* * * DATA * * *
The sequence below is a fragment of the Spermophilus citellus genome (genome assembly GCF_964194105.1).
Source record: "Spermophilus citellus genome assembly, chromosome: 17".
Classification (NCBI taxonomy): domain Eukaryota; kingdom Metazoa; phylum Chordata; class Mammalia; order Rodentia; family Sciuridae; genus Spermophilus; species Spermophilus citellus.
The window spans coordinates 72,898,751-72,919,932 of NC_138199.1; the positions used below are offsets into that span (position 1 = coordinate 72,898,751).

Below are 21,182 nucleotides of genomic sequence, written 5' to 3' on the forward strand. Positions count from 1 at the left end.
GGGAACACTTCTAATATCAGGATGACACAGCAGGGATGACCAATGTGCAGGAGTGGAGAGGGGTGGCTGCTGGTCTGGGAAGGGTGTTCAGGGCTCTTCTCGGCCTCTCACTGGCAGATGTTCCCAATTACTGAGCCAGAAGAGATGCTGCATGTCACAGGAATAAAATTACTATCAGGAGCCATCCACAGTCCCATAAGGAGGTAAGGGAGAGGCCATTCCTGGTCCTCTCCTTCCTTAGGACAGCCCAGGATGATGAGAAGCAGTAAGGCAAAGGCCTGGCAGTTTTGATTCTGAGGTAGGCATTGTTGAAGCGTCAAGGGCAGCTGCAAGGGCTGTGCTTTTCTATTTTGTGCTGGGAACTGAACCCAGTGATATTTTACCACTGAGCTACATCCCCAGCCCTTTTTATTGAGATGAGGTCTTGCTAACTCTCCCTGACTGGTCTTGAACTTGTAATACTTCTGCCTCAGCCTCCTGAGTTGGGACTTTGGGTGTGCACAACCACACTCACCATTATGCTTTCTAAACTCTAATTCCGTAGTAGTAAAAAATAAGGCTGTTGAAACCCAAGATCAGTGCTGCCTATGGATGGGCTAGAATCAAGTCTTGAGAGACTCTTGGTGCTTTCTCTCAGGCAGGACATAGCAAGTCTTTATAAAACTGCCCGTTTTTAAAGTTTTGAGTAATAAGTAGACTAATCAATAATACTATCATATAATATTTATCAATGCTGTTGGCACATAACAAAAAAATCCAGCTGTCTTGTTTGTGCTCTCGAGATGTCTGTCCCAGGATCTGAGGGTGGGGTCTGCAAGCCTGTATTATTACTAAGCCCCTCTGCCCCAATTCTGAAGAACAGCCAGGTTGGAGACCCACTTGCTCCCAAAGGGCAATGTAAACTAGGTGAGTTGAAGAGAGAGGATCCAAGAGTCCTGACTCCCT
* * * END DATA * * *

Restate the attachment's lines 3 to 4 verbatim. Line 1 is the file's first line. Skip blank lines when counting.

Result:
Classification (NCBI taxonomy): domain Eukaryota; kingdom Metazoa; phylum Chordata; class Mammalia; order Rodentia; family Sciuridae; genus Spermophilus; species Spermophilus citellus.
The window spans coordinates 72,898,751-72,919,932 of NC_138199.1; the positions used below are offsets into that span (position 1 = coordinate 72,898,751).